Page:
Macbeth

Topics: Macbeth, William Shakespeare, Shakespeare's plays Pages: 4 (1380 words) Published: January 27, 2013
Macy Welch
Mrs. Marquardt
English IV Honors
25 January 2013
Shakespeare invites alternate readings with supernatural effects and Macbeth is one of his most powerful plays because he includes evil witches that make it hard to control your destiny and unnatural settings lead to Macbeth’s own mind disease. No literary work is wreathed in superstition more than Macbeth. Shakespeare is famous for contrasting imagery within his plays to develop characterization, make a point, or establish an atmosphere. Shakespeare makes the point of Macbeth invocating evil spirits because he is possessed by the witches by contrasting natural and supernatural events. He also leaves the reader to decide if his actions are provoked by his fear and wishes to be king or is it the supernatural forces troubling him. The supernatural occurrences play a huge part in Macbeth. Elizabethan’s have several beliefs in superstitions and superstitions are the unknown unseen of the universe. Superstitions are also woven into the plot of Macbeth. Some superstitions include that they believe in witches, ghosts, destiny, and the foretelling of the future. Natural order is used to foreshadow and show the mindset of people in Shakespeare’s time. Chain of being was a superstition that meant the people in Shakespearean England knew it was prohibited to move about your place in being. When something was unexplainable, they would relate that problem to the supernatural. The “weird sisters” had all the features of witches in those days. For example, they were old people, wore dirty broken clothes, and came together in groups of three. Witches are regarded as old women who have sold their souls to the devil, and assumed the bodies of old women for their evil purposes. In Shakespeare time witches were also known as goddesses of punishment. The witches had many animals but the toad and cat were used as evil spirits who had taken this unnatural form. The owl is often heard in Macbeth and it gives the play a...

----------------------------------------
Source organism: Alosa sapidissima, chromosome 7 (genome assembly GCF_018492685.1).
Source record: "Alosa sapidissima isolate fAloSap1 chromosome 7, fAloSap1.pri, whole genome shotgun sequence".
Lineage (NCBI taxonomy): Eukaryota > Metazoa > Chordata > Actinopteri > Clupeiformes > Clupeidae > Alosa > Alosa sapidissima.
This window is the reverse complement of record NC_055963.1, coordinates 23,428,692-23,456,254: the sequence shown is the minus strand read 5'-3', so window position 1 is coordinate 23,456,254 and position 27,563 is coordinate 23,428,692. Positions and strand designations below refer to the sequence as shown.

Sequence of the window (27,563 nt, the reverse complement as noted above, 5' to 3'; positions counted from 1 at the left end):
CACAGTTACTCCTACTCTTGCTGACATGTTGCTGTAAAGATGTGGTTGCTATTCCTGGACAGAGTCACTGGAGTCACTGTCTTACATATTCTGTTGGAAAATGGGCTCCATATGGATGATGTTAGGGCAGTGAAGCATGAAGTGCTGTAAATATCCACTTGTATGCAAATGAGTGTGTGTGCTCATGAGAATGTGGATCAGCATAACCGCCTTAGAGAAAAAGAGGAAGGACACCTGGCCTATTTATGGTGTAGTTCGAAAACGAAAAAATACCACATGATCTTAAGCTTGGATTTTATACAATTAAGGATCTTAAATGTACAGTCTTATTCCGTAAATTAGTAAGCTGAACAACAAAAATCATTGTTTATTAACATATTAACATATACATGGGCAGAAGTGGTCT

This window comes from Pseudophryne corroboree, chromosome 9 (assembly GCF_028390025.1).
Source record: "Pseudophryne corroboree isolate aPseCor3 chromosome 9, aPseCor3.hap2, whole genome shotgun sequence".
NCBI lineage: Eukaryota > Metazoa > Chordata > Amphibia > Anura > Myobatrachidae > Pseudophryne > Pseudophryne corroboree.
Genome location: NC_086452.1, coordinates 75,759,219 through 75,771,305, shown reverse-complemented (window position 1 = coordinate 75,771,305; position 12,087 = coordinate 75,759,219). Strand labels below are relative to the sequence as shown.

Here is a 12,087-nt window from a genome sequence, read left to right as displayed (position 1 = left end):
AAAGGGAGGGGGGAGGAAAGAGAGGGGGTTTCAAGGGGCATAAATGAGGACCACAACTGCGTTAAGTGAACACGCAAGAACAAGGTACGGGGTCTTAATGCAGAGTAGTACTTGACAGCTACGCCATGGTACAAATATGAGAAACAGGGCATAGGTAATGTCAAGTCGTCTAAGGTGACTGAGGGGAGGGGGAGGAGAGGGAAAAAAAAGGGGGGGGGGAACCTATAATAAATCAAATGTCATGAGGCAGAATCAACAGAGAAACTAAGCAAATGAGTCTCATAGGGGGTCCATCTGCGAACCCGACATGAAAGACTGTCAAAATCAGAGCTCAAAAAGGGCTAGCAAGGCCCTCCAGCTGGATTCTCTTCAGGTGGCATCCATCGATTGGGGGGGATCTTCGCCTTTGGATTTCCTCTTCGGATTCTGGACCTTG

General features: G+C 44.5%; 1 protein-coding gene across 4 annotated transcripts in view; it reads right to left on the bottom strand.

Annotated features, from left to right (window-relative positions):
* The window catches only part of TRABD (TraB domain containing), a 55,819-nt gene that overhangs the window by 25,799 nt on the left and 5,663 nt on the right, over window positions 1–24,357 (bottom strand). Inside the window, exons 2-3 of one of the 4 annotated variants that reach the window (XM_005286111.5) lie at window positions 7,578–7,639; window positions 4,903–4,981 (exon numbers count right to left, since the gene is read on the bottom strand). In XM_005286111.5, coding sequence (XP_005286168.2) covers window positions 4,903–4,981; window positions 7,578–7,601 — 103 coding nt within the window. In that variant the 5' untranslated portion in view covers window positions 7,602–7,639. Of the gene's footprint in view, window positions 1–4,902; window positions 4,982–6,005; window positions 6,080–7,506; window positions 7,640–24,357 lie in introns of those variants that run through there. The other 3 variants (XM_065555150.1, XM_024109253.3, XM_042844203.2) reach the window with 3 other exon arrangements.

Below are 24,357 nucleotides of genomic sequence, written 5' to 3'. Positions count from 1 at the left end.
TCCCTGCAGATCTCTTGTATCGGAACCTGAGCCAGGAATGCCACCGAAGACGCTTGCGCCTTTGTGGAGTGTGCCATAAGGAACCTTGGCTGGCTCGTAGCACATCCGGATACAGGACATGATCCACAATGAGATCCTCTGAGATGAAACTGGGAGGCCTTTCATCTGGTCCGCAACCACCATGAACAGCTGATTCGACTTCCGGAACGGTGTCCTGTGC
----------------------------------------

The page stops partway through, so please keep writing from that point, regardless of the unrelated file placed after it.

Cited: http://shakespeare.nowheres.com/faq/faq37.php
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Mézières, A. [J. F]. "in an extract." Trans. Horace Howard Furness. A New Variorum Edition of Shakespeare: 'Macbeth '. William Shakespeare. Ed. Horace Howard Furness. Vol. 2. J.B.Lippincott Company, 1873. 488-490. Rpt. in Shakespearean Criticism. Ed. Laurie Lanzen Harris and Mark W. Scott. Vol. 3. Detroit: Gale Research, 1986. Literature Resource Center. Web. 11 Dec. 2012.
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